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Maid for Running & her filly foal by Ishiguru at David Redvers's Tweenhills Stud.

The importance of good hygiene practice was stressed at the ITBA seminar

  PICTURE: Lawrence Squire  

Irish breeders hear of horse disease threats

A special report from the Irish Thoroughbred Breeders' Association's seminar on Bi0-Security (combating the threat of diseases) for thoroughbreds

ITBA chairman Dr Dean Harron began the conference at the Carton House Hotel in Maynooth by saying the aim was to support and encourage breeders and to inform, educate and update their knowledge in order to safeguard thoroughbreds and protect the bloodstock industry.

This was reiterated by Brendan Smith TD, Minister for Agriculture, Fisheries and Food, who praised theITBA in his opening speech and emphasised the importance of awareness and partnership in working together to prevent disease outbreaks.

Des Leadon, Head of Clinical Pathology at the Irish Equine Centre, presented a global overview of the world's diseases and patterns, pointing out the need to learn from past lessons.

More importantly, he illustrated the world's equine population and highlighted the main areas of movement, showing the extent of the threat of diseasethat the thoroughbred industry may not be aware of.

The Chief Veterinary Officer of the Department of Agriculture, Paddy Rogan, discussed the role of his department before Professor Josie Traub-Dargatz, from Colorado State University,examined the management of infectious disease outbreaks.

Early recognition and response are vital and communication is the key. She advised the implementation of a containment plan and the establishment of a criteria for determining when the outbreak is over.

Meta Osborne, former President of the Veterinary Council of Ireland, examined the role of Veterinary Ireland and again emphasised education, communication and partnership with industry groups. She recommended keeping detailed records of all movements, both within the farm and beyond, and stressed the importance of good hygiene practices.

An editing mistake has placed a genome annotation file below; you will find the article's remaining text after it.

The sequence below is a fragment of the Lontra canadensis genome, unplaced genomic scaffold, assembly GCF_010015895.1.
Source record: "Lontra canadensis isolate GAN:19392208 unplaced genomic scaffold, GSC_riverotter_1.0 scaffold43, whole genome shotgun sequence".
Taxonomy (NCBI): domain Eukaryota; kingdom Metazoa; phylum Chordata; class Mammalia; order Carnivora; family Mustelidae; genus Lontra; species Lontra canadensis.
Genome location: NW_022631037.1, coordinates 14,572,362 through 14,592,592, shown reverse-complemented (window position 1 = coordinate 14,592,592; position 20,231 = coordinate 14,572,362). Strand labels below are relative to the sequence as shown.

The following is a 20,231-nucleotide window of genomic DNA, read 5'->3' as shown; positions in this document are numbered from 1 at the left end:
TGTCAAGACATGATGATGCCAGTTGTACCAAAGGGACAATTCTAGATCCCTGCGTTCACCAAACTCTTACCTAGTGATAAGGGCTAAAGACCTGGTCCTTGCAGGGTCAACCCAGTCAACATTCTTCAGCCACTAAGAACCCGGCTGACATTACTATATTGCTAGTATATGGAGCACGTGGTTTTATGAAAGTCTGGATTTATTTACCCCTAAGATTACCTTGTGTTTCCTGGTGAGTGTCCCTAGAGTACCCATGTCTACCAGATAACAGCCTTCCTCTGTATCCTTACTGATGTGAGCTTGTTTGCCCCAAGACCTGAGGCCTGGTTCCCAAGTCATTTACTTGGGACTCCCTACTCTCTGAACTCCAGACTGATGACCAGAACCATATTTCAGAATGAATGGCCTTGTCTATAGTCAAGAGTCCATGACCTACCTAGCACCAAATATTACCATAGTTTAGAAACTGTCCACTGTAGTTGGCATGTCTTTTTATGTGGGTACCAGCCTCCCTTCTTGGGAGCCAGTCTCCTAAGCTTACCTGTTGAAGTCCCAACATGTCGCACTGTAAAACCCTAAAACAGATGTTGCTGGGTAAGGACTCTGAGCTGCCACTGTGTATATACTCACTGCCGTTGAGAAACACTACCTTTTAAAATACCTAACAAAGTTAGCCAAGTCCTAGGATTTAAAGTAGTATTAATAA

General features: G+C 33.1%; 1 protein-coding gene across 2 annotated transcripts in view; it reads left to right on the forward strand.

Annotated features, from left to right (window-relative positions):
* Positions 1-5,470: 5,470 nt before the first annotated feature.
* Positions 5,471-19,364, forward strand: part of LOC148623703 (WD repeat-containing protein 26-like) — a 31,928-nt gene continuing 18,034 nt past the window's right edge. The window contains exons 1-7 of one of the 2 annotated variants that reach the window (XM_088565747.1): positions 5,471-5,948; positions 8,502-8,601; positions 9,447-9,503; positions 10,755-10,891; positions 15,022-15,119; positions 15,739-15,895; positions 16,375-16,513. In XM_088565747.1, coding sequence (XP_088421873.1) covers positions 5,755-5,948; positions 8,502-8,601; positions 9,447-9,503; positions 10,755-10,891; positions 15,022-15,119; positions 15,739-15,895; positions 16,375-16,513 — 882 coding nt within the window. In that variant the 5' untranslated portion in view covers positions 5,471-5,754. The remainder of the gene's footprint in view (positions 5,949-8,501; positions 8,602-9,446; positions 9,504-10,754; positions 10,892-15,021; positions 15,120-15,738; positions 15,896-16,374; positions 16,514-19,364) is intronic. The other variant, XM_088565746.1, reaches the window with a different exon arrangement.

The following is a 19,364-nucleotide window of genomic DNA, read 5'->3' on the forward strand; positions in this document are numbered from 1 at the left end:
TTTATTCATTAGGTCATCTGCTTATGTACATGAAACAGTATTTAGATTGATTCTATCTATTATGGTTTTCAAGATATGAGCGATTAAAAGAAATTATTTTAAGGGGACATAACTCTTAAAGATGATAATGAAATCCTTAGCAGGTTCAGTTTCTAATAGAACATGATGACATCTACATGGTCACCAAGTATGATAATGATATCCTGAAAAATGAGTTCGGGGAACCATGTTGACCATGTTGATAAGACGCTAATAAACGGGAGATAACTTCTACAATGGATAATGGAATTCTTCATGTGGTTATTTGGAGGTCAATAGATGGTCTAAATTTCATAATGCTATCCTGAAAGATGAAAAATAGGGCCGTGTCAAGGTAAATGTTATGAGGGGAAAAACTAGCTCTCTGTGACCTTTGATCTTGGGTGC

Professor Ann Cullinane, Head of the Virology Unit at the Irish Equine Centre and a World Organisation for Animal Health designated expert in equine influenza, listed emerging viral diseases of potential relevance to Ireland and examined case studies from abroad, showing the measures in place to deal with possible outbreaks and the lack of probability of such outbreaks occurring.

Following a brief break to digest all that had been learned earlier, Jennifer Hollyer, assistant pathologist at the Irish Equine Centre, presented an analysis of atypical myoglobinuria, its signs, diagnosis andtreatment. Dr Mariann Klay, who helped to establish the neonatal intensive care service at the Troytown Equine Hospital, then profiled Rhodococcus equi.

She advised thorough twice-daily observation of foals to enable fast veterinary intervention, which ultimately saves money in treatment costs. She identified specific high risk factors as high foal density, overstocking, lack of pasture height and grass cover, and low soil pH. Deep litter is particularly dangerous.

Michael Scannell, Director of Food And Veterinary Office of the EU, discussed the role of the EU and the FVO and provided an update on the current EIA situation in Romania.

He explained the strict procedures, recommendations and enforcements in place. Supervisory Veterinary Officer of the Department of Agriculture, Mike Sheahan, concluded the talks with a look at existing transport regulations and the difficulties in creating new legislation.

Proposed changes are still likely to be at least three years away and the thoroughbred industry is favourable regarded due to its high standards.

The subsequent questions-and-answer session showed a high level of comprehension and commitment to comply with all bio-security recommendations.

A request to produce an educational programme aimed at stable staff was well-received by Dr Dean Harron of the ITBA, who intends to produce a guide on simple bio-security measures to be circulated to all staff within the thoroughbred industry.

The crossover use of thoroughbreds in other equine sectors was also highlighted and the threat of disease spreading beyond the thoroughbred sector was identified as a serious problem in terms of containment and traceability.

The final note was a reiteration of the ongoing theme of communication and partnership. Visitors were told that it is imperative that all sectors come together and establish a bio-security plan.





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